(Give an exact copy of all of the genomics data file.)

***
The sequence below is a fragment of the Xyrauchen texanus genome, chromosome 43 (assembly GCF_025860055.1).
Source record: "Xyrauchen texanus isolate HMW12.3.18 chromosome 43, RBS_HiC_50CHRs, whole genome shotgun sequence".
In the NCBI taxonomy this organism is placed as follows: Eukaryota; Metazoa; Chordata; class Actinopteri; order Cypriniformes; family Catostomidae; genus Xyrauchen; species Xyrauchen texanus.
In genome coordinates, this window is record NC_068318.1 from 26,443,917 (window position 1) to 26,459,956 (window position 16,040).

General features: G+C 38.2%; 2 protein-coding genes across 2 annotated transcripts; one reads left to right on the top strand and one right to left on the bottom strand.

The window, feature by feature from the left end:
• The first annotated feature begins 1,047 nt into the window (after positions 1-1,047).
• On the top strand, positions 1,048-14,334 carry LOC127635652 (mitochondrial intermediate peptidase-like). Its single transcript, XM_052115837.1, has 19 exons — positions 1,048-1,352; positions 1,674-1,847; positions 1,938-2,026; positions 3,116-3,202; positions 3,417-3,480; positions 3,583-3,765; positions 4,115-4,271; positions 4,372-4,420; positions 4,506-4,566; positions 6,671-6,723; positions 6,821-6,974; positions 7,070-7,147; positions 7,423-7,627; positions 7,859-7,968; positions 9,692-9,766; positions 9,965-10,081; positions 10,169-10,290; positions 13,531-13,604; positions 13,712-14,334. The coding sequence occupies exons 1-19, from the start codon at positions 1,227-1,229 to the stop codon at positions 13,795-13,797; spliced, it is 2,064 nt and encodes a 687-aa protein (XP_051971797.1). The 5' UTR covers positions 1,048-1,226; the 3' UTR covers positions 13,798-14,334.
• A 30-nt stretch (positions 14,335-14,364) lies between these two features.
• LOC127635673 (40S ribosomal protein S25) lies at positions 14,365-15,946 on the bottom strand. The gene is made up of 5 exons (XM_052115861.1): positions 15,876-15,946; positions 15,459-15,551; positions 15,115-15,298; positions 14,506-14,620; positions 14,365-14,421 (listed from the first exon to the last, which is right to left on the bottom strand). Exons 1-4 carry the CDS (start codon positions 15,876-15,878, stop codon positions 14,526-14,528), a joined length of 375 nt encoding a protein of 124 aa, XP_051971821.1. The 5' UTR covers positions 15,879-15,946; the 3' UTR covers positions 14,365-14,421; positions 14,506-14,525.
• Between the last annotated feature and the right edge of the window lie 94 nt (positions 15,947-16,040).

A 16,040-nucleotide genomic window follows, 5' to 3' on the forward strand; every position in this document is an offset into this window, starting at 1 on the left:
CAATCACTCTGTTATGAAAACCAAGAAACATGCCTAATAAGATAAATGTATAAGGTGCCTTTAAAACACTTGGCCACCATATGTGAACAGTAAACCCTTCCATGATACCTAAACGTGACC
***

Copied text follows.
The sequence below is a fragment of the Xyrauchen texanus genome, chromosome 43 (assembly GCF_025860055.1).
Source record: "Xyrauchen texanus isolate HMW12.3.18 chromosome 43, RBS_HiC_50CHRs, whole genome shotgun sequence".
In the NCBI taxonomy this organism is placed as follows: Eukaryota; Metazoa; Chordata; class Actinopteri; order Cypriniformes; family Catostomidae; genus Xyrauchen; species Xyrauchen texanus.
In genome coordinates, this window is record NC_068318.1 from 26,443,917 (window position 1) to 26,459,956 (window position 16,040).

General features: G+C 38.2%; 2 protein-coding genes across 2 annotated transcripts; one reads left to right on the top strand and one right to left on the bottom strand.

The window, feature by feature from the left end:
• The first annotated feature begins 1,047 nt into the window (after positions 1-1,047).
• On the top strand, positions 1,048-14,334 carry LOC127635652 (mitochondrial intermediate peptidase-like). Its single transcript, XM_052115837.1, has 19 exons — positions 1,048-1,352; positions 1,674-1,847; positions 1,938-2,026; positions 3,116-3,202; positions 3,417-3,480; positions 3,583-3,765; positions 4,115-4,271; positions 4,372-4,420; positions 4,506-4,566; positions 6,671-6,723; positions 6,821-6,974; positions 7,070-7,147; positions 7,423-7,627; positions 7,859-7,968; positions 9,692-9,766; positions 9,965-10,081; positions 10,169-10,290; positions 13,531-13,604; positions 13,712-14,334. The coding sequence occupies exons 1-19, from the start codon at positions 1,227-1,229 to the stop codon at positions 13,795-13,797; spliced, it is 2,064 nt and encodes a 687-aa protein (XP_051971797.1). The 5' UTR covers positions 1,048-1,226; the 3' UTR covers positions 13,798-14,334.
• A 30-nt stretch (positions 14,335-14,364) lies between these two features.
• LOC127635673 (40S ribosomal protein S25) lies at positions 14,365-15,946 on the bottom strand. The gene is made up of 5 exons (XM_052115861.1): positions 15,876-15,946; positions 15,459-15,551; positions 15,115-15,298; positions 14,506-14,620; positions 14,365-14,421 (listed from the first exon to the last, which is right to left on the bottom strand). Exons 1-4 carry the CDS (start codon positions 15,876-15,878, stop codon positions 14,526-14,528), a joined length of 375 nt encoding a protein of 124 aa, XP_051971821.1. The 5' UTR covers positions 15,879-15,946; the 3' UTR covers positions 14,365-14,421; positions 14,506-14,525.
• Between the last annotated feature and the right edge of the window lie 94 nt (positions 15,947-16,040).

A 16,040-nucleotide genomic window follows, 5' to 3' on the forward strand; every position in this document is an offset into this window, starting at 1 on the left:
CAATCACTCTGTTATGAAAACCAAGAAACATGCCTAATAAGATAAATGTATAAGGTGCCTTTAAAACACTTGGCCACCATATGTGAACAGTAAACCCTTCCATGATACCTAAACGTGACC